While Harrison Ford and Tom Cruise spent the weekend pitching their big-budget Hollywood movies, Kenneth Rooks, running in a pair of $150 shoes, stole the show. In a matter of minutes, he became a life lesson of overcoming, enduring and finishing.

“I guess the Lord was looking out for me and helped me prepare. I had a plan in place that if I fell, I would get up and work my way slowly to get back to the pack because a quick burst of energy afterwards to try and catch back up right away might have burnt me out.” — BYU steeplechaser Kenneth Rooks

Movie writers dream of such a script.

The BYU junior from Walla Walla, Washington, recovered from a fall to win the 3,000-meter steeplechase at the USA Outdoor Track and Field Championships in Eugene, Oregon. Rooks is the first collegiate runner to win gold at the USA Championships in 32 years.

“Honestly, I don’t know how to describe it,” Rooks told “BYU Sports Nation.” “I’m just grateful for the support I have received.”

The fall

Early into the 7.5-lap race, Rooks became tangled up in the crowded field.

“The person in front of me stumbled and made it difficult for me to get my bearings on the hurdle and I just wasn’t able to get over it and I fell,” he said. “Things happen that you can’t control.”

Rooks tumbled to the ground in the same way he fell during a training run two weeks prior.

“I guess the Lord was looking out for me and helped me prepare,” he said. “I had a plan in place that if I fell, I would get up and work my way slowly to get back to the pack because a quick burst of energy afterwards to try and catch back up right away might have burnt me out.”

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Rooks started his comeback needing to catch all 13 runners ahead of him and eclipse the four-second cushion held by the leader.

“To be able to have the presence of mind to stay present in that moment was really special,” he said. “When I first went down, I was just thinking, ‘Oh crap! I guess this is where we are right now. Is my race done?’ Then I got back up and decided to keep going and see how many people I can catch.”

In true Hollywood fashion, Rooks caught them all.  

The recovery

For the next few minutes, the 5-foot-10 reigning NCAA champion channeled his inner Rocky Balboa, Maximus and Superman — conquering each competitor like a gladiator, one at a time, and setting up a stretch run for the ages.

Kenneth Rooks crosses the finish line to win the men’s 3,000-meter steeplechase final during the U.S. track and field championships in Eugene, Ore., Saturday, July 8, 2023. | Ashley Landis, Associated Press

“I did a lot better than I was expecting,” he said. “That last 150 meters when I was driving to the finish, I think my mouth was wide open. Partially because I was trying to get some air, but partially because I was like, ‘Holy cow! I’m actually winning this thing! How is this happening?”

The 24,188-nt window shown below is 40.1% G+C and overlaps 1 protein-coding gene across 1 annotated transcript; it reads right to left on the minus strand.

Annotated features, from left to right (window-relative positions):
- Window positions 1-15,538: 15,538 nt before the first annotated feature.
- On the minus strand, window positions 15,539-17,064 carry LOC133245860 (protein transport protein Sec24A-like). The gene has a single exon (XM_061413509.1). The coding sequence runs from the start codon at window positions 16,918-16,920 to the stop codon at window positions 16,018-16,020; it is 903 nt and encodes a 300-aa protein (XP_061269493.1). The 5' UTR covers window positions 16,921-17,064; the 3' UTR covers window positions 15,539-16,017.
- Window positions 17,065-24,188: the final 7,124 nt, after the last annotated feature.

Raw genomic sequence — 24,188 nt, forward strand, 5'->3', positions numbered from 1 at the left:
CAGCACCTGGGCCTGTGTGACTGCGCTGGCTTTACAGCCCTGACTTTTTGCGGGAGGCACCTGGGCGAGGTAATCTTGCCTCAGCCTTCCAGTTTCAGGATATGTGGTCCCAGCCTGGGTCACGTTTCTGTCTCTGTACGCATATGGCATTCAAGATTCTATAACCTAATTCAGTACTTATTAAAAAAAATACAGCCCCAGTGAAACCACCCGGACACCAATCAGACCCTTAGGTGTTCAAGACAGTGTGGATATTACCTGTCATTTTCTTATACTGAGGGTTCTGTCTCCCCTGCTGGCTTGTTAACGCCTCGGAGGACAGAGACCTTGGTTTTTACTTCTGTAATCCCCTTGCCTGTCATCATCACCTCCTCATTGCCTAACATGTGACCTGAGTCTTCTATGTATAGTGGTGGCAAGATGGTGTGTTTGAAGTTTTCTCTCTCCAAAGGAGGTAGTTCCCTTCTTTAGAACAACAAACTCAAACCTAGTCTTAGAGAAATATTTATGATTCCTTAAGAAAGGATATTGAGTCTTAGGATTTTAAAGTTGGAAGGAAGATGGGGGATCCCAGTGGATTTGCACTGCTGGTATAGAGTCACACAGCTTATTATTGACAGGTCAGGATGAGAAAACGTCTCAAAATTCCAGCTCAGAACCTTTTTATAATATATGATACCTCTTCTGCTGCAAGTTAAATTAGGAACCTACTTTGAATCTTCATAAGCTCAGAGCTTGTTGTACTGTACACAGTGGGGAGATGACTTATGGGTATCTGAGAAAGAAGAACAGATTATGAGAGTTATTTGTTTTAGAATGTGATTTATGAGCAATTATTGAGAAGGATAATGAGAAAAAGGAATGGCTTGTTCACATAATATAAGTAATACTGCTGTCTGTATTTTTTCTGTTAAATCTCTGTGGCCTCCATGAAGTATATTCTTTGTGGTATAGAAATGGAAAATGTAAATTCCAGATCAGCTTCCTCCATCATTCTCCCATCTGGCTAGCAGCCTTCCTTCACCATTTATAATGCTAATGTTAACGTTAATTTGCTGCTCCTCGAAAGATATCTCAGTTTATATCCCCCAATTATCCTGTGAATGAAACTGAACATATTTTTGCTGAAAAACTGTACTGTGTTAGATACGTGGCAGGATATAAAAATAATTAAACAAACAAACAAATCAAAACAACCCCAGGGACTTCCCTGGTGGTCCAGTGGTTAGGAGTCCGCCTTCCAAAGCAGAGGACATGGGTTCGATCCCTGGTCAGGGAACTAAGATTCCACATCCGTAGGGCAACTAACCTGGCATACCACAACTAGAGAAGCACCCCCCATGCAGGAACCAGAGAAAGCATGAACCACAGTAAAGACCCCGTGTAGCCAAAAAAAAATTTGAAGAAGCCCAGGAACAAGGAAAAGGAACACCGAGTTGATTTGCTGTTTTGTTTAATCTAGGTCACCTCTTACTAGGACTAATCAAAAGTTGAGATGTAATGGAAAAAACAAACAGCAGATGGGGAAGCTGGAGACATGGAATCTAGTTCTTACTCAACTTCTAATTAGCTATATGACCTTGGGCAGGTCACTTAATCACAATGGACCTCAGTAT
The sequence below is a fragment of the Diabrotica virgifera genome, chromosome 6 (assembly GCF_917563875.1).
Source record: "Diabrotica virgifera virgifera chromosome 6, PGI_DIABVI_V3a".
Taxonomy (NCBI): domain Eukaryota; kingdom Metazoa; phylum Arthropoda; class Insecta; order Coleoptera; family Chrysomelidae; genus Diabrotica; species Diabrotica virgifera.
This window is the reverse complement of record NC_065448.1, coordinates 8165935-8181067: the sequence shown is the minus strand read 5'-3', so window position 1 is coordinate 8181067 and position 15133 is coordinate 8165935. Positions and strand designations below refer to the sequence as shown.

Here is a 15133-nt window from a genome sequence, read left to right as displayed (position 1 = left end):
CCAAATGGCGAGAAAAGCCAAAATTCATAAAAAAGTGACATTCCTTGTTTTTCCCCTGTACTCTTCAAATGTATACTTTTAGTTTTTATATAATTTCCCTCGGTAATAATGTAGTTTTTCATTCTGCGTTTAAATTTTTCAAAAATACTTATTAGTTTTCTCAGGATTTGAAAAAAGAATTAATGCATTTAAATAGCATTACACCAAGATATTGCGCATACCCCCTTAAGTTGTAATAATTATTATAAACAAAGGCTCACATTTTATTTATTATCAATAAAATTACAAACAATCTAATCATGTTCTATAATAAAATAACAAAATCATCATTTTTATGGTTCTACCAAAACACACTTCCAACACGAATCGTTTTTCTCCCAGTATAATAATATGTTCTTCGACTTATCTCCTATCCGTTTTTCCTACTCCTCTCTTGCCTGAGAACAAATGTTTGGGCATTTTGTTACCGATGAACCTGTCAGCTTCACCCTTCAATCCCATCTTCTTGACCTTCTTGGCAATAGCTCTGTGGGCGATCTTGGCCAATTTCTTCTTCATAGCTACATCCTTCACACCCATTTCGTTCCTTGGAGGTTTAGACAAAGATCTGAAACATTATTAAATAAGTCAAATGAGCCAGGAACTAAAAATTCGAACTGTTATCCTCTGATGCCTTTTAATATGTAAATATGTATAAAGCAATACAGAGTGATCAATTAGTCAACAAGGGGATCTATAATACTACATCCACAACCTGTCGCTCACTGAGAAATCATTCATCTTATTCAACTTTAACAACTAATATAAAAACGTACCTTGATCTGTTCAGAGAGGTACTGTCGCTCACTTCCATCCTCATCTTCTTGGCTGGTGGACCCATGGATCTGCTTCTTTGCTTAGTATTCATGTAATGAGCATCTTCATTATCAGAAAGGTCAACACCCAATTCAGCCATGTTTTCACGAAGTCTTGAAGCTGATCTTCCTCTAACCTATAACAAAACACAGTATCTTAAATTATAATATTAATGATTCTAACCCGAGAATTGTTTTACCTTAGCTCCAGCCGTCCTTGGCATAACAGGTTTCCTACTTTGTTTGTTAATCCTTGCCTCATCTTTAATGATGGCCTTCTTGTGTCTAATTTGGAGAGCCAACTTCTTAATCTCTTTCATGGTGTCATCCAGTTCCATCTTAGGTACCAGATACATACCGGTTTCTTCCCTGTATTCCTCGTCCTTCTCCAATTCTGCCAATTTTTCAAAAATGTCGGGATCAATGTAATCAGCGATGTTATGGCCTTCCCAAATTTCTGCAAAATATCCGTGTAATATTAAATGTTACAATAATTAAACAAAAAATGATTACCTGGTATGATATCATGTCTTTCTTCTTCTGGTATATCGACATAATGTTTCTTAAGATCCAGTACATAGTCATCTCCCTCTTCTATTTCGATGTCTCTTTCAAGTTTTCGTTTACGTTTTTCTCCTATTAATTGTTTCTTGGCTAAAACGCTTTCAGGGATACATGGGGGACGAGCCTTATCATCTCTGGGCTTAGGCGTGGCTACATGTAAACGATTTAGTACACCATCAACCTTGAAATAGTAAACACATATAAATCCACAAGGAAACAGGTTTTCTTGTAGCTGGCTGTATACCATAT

It happened.

Even with the spill, Rooks clocked a personal-best 8:16.78 and won the race by less than half a second.

“I think I know what I’ve done. After the race, everybody was telling me congratulations and how impressed they were and what kind of life lessons they can teach,” he said. “I had track coaches come up to me and say, ‘I’m going to show my athletes video of this race.’”

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The historic run earns its place among the greatest single athletic achievements in BYU history and is worthy of Hollywood’s cinematic attention. That’s what they do with true stories of remarkable finishes that no one saw coming — not even Rooks.

“I’m still amazed that I had the presence of mind to work my way out of it.”

Henry Marsh

Former Cougar Henry Marsh is hailed as among the best steeplechasers in American history. He won the national title at BYU in 1978 and ran in three Olympics. In the moment Rooks collided with the track, Marsh’s legacy flashed across his mind.

“I didn’t think about this beforehand, but when I first fell, Henry’s name came into my mind right away,” Rooks said. “He used to go out at the back of the pack at the beginning of races and slowly move his way up. He would run at his own pace and within himself. That came into my mind too, that I needed to run like Henry Marsh.”

As a result, BYU has three steeplechase USA champions in the last 45 years, including Marsh, Rooks and Josh McAdams. Marsh and Rooks won while at BYU. McAdams earned his titles after he graduated in 2007 and 2009.

What’s next?

The victory has Rooks training for next month’s World Track and Field Championships in Budapest before he returns to BYU to compete in the Big 12.

“Right now, I plan to come back and run cross-country in the fall and then we’ll build up for the Olympic trials next year,” he said. “I have a really good shot considering I won this year.”

There isn’t an gold Oscar statue for Rooks dramatic performance, but he did get a gold medal and a good glimpse at his potential on the global stage.

Second-place finisher Benard Keter congratulates winner Kenneth Rooks after the men’s 3,000-meter steeplechase final during the U.S. track and field championships in Eugene, Ore., Saturday, July 8, 2023. | Ashley Landis, Associated Press